Given the impossibility of our giving to God total and continuous attention, this prayer at the beginning of each new day recalls us to that contemplation, to that attention which is never lazy for it involves all our powers: Basically, the precepts the Lord repeats to us at the beginning of each day are one alone: In the selection from Deuteronomy 6.

This in fact Jesus did, as given in Matthew The adjective ‘all’, barssotti three times, expresses the infinite requirement of God who desires of us an absolute gift whether of time whether of activity, in our family, in society, in political basrotti. There should remain no empty space in our personal life and that in relation to others: For us the precepts bound to the hand can indicate that our work should always turn to God in the activity of our mind, which is the greatest power we have.

The precepts inserted on the doorposts – and precisely at the height of a man – serve to give all our social and political actions a decidedly religious direction. The image that we use of St Sergius praying in the orans position, his hands and arms full barsottj Pentecostal flames, comes from a story of a disciple in the desert asking a monk how to pray.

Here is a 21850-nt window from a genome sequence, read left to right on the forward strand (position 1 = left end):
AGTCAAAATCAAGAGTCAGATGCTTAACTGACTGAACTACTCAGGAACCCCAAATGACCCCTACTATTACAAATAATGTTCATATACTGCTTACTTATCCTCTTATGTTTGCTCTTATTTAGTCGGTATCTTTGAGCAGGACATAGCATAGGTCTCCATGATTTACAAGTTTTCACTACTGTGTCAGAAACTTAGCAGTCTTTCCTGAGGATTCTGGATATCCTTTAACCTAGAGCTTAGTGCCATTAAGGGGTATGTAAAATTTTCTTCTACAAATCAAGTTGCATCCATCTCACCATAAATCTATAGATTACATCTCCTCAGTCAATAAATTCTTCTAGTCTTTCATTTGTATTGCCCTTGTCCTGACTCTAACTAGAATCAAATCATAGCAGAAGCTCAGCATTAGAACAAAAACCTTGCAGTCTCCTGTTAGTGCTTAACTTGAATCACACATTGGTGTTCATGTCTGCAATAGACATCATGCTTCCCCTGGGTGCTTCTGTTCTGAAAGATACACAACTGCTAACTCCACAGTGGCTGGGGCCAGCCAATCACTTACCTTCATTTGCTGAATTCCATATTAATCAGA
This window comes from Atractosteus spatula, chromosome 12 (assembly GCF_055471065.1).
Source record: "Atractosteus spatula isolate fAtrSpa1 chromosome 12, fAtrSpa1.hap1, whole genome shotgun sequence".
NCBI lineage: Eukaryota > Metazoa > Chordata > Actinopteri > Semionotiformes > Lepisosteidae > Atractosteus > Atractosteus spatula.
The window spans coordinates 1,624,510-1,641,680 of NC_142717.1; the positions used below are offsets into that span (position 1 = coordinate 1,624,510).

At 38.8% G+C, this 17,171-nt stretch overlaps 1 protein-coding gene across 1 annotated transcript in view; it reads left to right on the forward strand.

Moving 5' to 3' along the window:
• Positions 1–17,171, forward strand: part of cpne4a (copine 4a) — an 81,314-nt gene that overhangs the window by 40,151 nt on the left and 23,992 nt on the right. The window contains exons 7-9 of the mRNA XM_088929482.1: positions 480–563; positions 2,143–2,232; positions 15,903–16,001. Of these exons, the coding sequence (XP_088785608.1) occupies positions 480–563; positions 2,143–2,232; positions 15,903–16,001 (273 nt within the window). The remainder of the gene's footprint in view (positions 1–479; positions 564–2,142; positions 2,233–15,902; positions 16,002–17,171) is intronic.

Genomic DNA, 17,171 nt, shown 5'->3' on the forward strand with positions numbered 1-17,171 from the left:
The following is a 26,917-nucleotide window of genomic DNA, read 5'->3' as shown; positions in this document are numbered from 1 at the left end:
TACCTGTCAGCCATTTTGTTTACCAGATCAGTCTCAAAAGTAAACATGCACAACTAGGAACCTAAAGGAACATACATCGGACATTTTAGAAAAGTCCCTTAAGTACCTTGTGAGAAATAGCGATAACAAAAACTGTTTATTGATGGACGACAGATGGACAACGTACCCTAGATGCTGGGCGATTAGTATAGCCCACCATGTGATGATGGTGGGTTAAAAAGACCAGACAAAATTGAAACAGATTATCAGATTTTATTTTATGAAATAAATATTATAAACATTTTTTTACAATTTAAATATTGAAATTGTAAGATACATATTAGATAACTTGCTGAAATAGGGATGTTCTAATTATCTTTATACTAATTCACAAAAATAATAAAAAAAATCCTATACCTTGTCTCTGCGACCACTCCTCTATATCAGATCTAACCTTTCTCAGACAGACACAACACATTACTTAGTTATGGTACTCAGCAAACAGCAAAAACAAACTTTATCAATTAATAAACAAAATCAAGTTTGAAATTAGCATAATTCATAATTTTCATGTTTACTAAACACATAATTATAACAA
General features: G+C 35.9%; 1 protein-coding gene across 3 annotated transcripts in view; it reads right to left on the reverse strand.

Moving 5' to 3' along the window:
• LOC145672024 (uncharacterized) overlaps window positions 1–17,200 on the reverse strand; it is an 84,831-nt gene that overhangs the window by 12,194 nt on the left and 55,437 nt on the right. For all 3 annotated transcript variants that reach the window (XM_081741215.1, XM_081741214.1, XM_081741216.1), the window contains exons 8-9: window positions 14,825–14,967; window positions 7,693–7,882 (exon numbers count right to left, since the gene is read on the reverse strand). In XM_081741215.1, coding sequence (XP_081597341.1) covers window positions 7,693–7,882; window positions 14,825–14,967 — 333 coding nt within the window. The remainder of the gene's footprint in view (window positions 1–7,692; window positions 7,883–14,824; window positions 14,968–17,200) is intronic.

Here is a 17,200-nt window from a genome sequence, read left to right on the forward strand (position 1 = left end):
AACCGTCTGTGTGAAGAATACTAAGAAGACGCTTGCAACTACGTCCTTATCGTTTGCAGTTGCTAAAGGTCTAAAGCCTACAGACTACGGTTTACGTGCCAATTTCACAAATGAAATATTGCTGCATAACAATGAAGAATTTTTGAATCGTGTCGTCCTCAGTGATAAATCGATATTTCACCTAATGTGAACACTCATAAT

Divo Barsotti And The Presence | O Clarim in English

Digo the disciple looked and saw each finger of the old monk’s hands in flames. From the Desert Fathers. Christians recited the Lord’s Prayer even before it was canonized by St Matthew in the form we have it in his Gospel.

The identity of the form making exceptions for minimal variants witnesses to the fidelity of the tradition which next brought it to this Gospel. This prayer is so complete and inexhaustible that the Church has made it her own: The Didache notes in its eighth chapter that it should be ‘prayed three times a day’.

But it is not divi to recite it: After listening it is not enough that we ask God that he help us go out on the same street following him by his descending to us. He speaks to us and gives us a law, but it would be presumptious on our part to believe that obedience to this divine law would be our work. The will which he manifests to us is God himself and God is love.